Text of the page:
"Today's visitors are tomorrow's exhibitors" is the motto of the nativity scene exhibition in the village of Balerna in the southern canton of Ticino. Close to the Italian border, the show, which runs until January 6, presents Christmas art from both countries.
Nativity scenes draw their inspiration from the Gospel of Luke, which relates the story of Jesus's birth in a Bethlehem stable. This Catholic Christmas tradition is usually ascribed to St Francis of Assisi.
Over the centuries, the nativity scene - also known as crèche or crib - has become increasingly elaborate, making its way from churches into people's homes, and leaving Italy for destinations abroad.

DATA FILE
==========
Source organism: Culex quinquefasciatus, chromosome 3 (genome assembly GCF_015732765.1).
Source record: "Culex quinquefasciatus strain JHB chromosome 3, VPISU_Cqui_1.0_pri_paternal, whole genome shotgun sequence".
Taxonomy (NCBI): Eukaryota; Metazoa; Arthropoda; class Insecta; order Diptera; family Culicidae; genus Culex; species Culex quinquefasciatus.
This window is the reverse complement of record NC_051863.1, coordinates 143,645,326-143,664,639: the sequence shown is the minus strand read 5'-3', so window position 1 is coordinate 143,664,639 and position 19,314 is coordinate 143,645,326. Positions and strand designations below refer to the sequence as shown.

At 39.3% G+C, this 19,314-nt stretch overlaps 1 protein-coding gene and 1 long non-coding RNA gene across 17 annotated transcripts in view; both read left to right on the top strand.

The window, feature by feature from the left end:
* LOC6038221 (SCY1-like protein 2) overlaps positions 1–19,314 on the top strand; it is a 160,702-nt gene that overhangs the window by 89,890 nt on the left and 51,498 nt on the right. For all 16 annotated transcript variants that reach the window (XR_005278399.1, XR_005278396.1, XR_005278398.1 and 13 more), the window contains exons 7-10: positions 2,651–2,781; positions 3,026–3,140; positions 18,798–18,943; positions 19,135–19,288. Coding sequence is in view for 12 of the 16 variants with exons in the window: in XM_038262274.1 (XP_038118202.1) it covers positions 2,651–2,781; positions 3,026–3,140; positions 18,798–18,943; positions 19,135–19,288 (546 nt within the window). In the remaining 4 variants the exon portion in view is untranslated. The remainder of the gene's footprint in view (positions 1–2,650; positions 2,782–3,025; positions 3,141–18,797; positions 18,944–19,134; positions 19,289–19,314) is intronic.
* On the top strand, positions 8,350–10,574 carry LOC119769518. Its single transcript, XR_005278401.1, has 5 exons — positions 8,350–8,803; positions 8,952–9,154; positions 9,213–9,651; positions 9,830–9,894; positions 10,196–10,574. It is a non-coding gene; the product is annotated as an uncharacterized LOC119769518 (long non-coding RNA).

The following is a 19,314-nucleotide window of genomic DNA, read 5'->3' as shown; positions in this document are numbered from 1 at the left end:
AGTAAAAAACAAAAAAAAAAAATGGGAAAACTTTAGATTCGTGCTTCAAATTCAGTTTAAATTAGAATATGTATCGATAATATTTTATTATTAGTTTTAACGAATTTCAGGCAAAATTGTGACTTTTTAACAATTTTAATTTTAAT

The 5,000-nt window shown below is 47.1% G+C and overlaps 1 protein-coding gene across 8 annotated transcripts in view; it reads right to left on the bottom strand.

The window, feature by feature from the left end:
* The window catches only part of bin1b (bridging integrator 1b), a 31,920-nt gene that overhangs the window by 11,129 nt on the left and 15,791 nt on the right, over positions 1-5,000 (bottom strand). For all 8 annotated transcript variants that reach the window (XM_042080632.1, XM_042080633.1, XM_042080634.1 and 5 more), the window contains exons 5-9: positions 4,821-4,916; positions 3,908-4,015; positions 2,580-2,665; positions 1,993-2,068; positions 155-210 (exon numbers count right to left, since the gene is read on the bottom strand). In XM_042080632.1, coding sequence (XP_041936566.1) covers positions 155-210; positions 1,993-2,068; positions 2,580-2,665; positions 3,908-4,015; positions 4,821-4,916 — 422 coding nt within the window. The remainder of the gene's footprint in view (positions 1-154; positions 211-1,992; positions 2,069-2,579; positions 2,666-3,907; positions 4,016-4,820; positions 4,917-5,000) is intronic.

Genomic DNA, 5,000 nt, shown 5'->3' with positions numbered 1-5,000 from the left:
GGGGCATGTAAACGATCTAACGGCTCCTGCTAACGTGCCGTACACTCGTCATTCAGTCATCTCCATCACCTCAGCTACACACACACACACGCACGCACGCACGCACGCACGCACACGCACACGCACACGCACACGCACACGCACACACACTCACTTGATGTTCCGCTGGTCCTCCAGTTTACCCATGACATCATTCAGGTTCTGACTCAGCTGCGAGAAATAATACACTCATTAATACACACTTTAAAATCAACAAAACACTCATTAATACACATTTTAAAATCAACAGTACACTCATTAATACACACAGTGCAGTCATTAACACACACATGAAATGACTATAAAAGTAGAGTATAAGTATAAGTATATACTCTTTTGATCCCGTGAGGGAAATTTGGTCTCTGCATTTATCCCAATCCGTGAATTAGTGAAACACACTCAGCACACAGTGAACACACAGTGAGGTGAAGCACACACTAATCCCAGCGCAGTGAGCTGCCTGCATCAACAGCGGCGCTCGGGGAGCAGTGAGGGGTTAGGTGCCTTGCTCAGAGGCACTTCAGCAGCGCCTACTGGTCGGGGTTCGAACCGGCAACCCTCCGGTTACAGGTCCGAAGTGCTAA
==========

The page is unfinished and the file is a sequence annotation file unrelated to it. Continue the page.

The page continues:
Today, nativity scenes are a real art form, with a wide variety of styles, materials and representations.
Over the past few decades, museums as well as enthusiasts and festivals have helped boost interest in this Christmas tradition. Among them is the exhibition in Balerna, which has been organised by Flavio and Lucio Negri since 2006. The father-and-son team put nativity scenes on display from both sides of the border in a building dating back to the 16th century.
For many visitors, it's also the first stop before taking part in a course organised by the Negris, whose goal is to pass on their passion. swissinfo.ch photographer Christoph Balsiger was a close observer of their preparations ahead of the exhibition.
(Pictures: Christoph Balsiger, swissinfo.ch; text: Sonia Fenazzi, swissinfo.ch)